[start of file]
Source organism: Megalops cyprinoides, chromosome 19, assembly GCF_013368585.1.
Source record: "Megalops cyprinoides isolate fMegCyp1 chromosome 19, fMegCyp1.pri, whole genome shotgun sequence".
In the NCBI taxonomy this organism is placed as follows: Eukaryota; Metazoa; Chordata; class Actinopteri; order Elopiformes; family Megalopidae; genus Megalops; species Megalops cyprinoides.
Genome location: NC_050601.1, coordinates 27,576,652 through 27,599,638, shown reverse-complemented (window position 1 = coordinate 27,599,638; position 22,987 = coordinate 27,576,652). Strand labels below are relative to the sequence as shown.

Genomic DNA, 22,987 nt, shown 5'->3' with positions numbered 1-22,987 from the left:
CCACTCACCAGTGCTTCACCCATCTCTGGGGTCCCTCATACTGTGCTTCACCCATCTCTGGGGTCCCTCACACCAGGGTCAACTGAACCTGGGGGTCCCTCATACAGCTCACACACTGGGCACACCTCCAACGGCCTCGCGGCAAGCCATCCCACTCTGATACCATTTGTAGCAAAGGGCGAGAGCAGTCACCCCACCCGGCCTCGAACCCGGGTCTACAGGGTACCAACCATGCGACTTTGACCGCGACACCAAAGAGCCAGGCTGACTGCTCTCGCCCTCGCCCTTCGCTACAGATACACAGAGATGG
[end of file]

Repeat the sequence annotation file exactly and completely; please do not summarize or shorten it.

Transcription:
Source organism: Megalops cyprinoides, chromosome 19, assembly GCF_013368585.1.
Source record: "Megalops cyprinoides isolate fMegCyp1 chromosome 19, fMegCyp1.pri, whole genome shotgun sequence".
In the NCBI taxonomy this organism is placed as follows: Eukaryota; Metazoa; Chordata; class Actinopteri; order Elopiformes; family Megalopidae; genus Megalops; species Megalops cyprinoides.
Genome location: NC_050601.1, coordinates 27,576,652 through 27,599,638, shown reverse-complemented (window position 1 = coordinate 27,599,638; position 22,987 = coordinate 27,576,652). Strand labels below are relative to the sequence as shown.

Genomic DNA, 22,987 nt, shown 5'->3' with positions numbered 1-22,987 from the left:
CCACTCACCAGTGCTTCACCCATCTCTGGGGTCCCTCATACTGTGCTTCACCCATCTCTGGGGTCCCTCACACCAGGGTCAACTGAACCTGGGGGTCCCTCATACAGCTCACACACTGGGCACACCTCCAACGGCCTCGCGGCAAGCCATCCCACTCTGATACCATTTGTAGCAAAGGGCGAGAGCAGTCACCCCACCCGGCCTCGAACCCGGGTCTACAGGGTACCAACCATGCGACTTTGACCGCGACACCAAAGAGCCAGGCTGACTGCTCTCGCCCTCGCCCTTCGCTACAGATACACAGAGATGG